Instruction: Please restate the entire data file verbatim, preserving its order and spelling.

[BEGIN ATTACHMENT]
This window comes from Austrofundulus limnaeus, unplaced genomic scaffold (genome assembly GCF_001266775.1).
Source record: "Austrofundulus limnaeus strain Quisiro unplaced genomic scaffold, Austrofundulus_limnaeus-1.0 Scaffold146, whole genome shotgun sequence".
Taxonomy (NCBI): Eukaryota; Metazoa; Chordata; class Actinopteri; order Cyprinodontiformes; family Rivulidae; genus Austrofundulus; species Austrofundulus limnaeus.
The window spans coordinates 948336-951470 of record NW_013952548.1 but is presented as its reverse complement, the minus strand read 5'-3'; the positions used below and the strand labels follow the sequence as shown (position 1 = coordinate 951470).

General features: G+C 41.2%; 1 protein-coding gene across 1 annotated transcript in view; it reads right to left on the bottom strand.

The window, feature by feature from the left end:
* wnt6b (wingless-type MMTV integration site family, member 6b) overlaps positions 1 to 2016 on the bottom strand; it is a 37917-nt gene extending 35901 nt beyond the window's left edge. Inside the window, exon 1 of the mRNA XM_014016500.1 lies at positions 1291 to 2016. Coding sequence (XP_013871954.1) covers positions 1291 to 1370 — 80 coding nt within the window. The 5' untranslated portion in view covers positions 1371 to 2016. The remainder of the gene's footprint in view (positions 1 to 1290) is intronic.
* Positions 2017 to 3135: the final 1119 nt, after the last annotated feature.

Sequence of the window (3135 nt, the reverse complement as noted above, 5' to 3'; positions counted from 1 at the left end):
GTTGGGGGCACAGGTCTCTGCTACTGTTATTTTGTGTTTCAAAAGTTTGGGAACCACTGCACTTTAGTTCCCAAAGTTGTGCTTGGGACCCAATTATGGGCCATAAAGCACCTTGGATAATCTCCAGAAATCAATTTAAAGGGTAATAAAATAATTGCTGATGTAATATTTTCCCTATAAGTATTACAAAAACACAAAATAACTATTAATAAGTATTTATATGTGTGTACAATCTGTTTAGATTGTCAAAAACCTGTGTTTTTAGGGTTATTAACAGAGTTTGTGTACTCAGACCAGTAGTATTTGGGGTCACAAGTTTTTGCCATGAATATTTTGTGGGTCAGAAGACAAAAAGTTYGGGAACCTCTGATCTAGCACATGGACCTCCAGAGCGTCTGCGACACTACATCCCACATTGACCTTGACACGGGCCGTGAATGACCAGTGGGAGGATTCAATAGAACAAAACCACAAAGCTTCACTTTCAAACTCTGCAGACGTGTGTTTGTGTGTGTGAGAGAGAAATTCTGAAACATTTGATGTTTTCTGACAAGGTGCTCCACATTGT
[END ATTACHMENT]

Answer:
This window comes from Austrofundulus limnaeus, unplaced genomic scaffold (genome assembly GCF_001266775.1).
Source record: "Austrofundulus limnaeus strain Quisiro unplaced genomic scaffold, Austrofundulus_limnaeus-1.0 Scaffold146, whole genome shotgun sequence".
Taxonomy (NCBI): Eukaryota; Metazoa; Chordata; class Actinopteri; order Cyprinodontiformes; family Rivulidae; genus Austrofundulus; species Austrofundulus limnaeus.
The window spans coordinates 948336-951470 of record NW_013952548.1 but is presented as its reverse complement, the minus strand read 5'-3'; the positions used below and the strand labels follow the sequence as shown (position 1 = coordinate 951470).

General features: G+C 41.2%; 1 protein-coding gene across 1 annotated transcript in view; it reads right to left on the bottom strand.

The window, feature by feature from the left end:
* wnt6b (wingless-type MMTV integration site family, member 6b) overlaps positions 1 to 2016 on the bottom strand; it is a 37917-nt gene extending 35901 nt beyond the window's left edge. Inside the window, exon 1 of the mRNA XM_014016500.1 lies at positions 1291 to 2016. Coding sequence (XP_013871954.1) covers positions 1291 to 1370 — 80 coding nt within the window. The 5' untranslated portion in view covers positions 1371 to 2016. The remainder of the gene's footprint in view (positions 1 to 1290) is intronic.
* Positions 2017 to 3135: the final 1119 nt, after the last annotated feature.

Sequence of the window (3135 nt, the reverse complement as noted above, 5' to 3'; positions counted from 1 at the left end):
GTTGGGGGCACAGGTCTCTGCTACTGTTATTTTGTGTTTCAAAAGTTTGGGAACCACTGCACTTTAGTTCCCAAAGTTGTGCTTGGGACCCAATTATGGGCCATAAAGCACCTTGGATAATCTCCAGAAATCAATTTAAAGGGTAATAAAATAATTGCTGATGTAATATTTTCCCTATAAGTATTACAAAAACACAAAATAACTATTAATAAGTATTTATATGTGTGTACAATCTGTTTAGATTGTCAAAAACCTGTGTTTTTAGGGTTATTAACAGAGTTTGTGTACTCAGACCAGTAGTATTTGGGGTCACAAGTTTTTGCCATGAATATTTTGTGGGTCAGAAGACAAAAAGTTYGGGAACCTCTGATCTAGCACATGGACCTCCAGAGCGTCTGCGACACTACATCCCACATTGACCTTGACACGGGCCGTGAATGACCAGTGGGAGGATTCAATAGAACAAAACCACAAAGCTTCACTTTCAAACTCTGCAGACGTGTGTTTGTGTGTGTGAGAGAGAAATTCTGAAACATTTGATGTTTTCTGACAAGGTGCTCCACATTGT